He was one of the main initiators of the 1963 reunification between the International Secretariat, which he led along with Michel Pablo, Pierre Frank and Livio Maitan, and the majority of the International Committee of the Fourth International, a public faction led by James Cannon's Socialist Workers Party that had withdrawn from the FI in 1953. The regroupment formed the reunified Fourth International (also known as the USFI or USec). Until his death in 1995, Mandel remained the most prominent leader and theoretician of both the USFI and of its Belgian section, the Revolutionary Workers' League.

Until the publication of his massive book Marxist Economic Theory in French in 1962, Mandel's Marxist articles were written mainly under a variety of pseudonyms and his activities as Fourth Internationalist were little known outside the left. After publishing Marxist Economic Theory, Mandel travelled to Cuba and worked closely with Che Guevara on economic planning, after Guevara (who was fluent in French) had read the new book and encouraged Mandel's interventions.[3]

He resumed his university studies and graduated from what is now the École Pratique des Hautes Études in Paris in 1967. Only from 1968 did Mandel become well known as a public figure and Marxist politician, touring student campuses in Europe and America giving talks on socialism, imperialism and revolution.

Although officially barred from West Germany (and several other countries at various times, including the United States,[4] France, Switzerland, and Australia), he gained a PhD from the Free University of Berlin in 1972 (where he taught for some months), published as Late Capitalism, and he subsequently gained a lecturer position at the Free University of Brussels.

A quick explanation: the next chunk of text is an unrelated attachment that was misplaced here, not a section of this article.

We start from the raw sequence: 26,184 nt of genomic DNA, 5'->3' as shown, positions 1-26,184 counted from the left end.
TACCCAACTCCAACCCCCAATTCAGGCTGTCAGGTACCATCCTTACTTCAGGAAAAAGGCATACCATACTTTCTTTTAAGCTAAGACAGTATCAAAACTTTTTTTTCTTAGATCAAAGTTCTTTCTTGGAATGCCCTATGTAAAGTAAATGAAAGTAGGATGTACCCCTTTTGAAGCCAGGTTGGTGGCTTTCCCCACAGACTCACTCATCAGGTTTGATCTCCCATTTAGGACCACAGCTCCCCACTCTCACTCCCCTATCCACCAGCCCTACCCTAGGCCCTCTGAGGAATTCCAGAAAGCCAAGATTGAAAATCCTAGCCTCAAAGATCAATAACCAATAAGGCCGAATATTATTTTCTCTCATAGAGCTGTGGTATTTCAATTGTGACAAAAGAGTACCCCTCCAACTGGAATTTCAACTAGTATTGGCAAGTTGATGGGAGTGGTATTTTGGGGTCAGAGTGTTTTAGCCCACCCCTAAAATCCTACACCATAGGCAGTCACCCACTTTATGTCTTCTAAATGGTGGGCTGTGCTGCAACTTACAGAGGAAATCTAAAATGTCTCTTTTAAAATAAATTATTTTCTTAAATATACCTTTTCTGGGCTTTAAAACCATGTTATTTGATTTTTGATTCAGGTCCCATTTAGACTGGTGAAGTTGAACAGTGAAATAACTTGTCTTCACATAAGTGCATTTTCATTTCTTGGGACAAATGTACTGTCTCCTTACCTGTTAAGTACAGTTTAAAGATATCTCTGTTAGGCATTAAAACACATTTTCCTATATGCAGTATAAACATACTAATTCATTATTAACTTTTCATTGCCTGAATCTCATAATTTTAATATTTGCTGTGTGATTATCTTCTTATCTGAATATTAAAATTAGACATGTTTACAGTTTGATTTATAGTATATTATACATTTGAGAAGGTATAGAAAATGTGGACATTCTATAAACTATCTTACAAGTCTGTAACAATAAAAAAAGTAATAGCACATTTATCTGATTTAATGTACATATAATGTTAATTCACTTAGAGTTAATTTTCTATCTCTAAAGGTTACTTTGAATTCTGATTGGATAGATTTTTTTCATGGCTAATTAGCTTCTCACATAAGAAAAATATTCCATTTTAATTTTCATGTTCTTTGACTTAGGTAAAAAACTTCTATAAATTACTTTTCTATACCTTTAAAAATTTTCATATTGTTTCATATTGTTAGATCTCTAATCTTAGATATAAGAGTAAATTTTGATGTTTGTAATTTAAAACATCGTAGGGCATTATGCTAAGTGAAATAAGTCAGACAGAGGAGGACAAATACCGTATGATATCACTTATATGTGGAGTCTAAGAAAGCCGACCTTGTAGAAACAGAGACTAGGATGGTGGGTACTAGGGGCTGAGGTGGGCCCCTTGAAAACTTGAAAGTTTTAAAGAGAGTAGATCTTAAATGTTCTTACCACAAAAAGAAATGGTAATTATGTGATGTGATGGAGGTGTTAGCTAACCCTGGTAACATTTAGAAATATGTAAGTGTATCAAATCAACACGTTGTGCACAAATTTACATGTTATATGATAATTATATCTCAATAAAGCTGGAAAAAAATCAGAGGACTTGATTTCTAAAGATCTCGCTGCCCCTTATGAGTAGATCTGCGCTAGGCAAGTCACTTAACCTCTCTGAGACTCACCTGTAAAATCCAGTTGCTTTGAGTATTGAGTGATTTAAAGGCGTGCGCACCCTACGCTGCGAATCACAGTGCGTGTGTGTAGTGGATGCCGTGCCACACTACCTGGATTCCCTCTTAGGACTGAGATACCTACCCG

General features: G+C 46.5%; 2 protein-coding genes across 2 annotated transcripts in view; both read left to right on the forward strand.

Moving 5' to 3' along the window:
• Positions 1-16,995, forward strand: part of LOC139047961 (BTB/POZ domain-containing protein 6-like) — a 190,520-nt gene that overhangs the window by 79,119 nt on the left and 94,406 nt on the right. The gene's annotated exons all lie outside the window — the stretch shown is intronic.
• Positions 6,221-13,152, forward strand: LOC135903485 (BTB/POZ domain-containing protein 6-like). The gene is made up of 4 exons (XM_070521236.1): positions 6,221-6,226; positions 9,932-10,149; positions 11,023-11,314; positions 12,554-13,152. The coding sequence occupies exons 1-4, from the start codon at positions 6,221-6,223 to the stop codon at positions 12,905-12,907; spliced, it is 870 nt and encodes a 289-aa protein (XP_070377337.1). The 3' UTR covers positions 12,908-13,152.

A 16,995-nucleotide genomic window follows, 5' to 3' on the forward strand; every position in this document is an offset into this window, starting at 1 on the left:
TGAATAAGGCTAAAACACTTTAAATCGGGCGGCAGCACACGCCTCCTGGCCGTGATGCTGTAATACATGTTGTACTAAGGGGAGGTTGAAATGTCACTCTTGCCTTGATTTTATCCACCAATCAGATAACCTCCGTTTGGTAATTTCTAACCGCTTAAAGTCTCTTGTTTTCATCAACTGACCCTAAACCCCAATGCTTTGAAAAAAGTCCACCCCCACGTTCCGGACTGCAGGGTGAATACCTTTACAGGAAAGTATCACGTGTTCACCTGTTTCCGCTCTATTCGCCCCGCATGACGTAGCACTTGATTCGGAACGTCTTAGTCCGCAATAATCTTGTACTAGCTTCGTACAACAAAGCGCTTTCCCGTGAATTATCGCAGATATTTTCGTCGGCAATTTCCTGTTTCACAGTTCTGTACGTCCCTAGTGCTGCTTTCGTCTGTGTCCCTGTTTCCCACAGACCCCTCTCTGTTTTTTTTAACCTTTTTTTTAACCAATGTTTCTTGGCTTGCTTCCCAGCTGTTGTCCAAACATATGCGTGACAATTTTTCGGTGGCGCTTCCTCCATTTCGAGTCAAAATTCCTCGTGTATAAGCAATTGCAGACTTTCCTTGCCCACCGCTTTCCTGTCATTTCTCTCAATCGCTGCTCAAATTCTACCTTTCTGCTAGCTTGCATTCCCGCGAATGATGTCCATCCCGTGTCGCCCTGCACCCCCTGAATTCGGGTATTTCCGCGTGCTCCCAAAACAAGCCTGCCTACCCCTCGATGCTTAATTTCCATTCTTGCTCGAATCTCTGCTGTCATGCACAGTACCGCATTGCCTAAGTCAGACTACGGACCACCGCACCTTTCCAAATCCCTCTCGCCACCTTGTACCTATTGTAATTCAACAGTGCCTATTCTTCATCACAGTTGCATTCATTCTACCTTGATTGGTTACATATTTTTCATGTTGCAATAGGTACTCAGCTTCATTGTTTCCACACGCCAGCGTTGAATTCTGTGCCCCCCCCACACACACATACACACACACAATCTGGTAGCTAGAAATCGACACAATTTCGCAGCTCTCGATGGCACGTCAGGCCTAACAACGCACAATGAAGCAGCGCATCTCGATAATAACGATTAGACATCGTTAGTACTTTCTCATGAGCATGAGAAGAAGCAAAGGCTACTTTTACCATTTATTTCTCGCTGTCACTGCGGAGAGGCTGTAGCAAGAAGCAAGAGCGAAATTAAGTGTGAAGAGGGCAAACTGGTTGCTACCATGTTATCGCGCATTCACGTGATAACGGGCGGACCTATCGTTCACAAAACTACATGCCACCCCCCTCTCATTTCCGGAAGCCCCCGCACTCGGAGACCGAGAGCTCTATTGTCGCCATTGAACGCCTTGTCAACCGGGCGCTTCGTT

Mandel gained mainstream attention in the United States following the rejection of his visa by Attorney General John N. Mitchell against the suggestion of Secretary of State William P. Rogers in 1969.[5] Attorney General Mitchell acted under the Immigration and Nationality Act of 1952 (also known as the McCarran–Walter Act). This act states that those who "advocate the economic, international and governmental doctrines of world Communism" and "who write or public any written or printed matter advocating or teaching the economic international and governmental doctrines of world Communism" can have their visas barred. Mandel had been granted visas in 1962 and 1968 but had violated the conditions of his second visit unknowingly by asking for donations for the defence in the legal cases of French demonstrators.[5] As a result of his rejected visa, a number of American scholars came out to vouch for his right to visit the United States. They attempted to highlight that he did not affiliate with the Communist Party and had publicly spoken out against the invasion of Czechoslovakia in 1968.[5]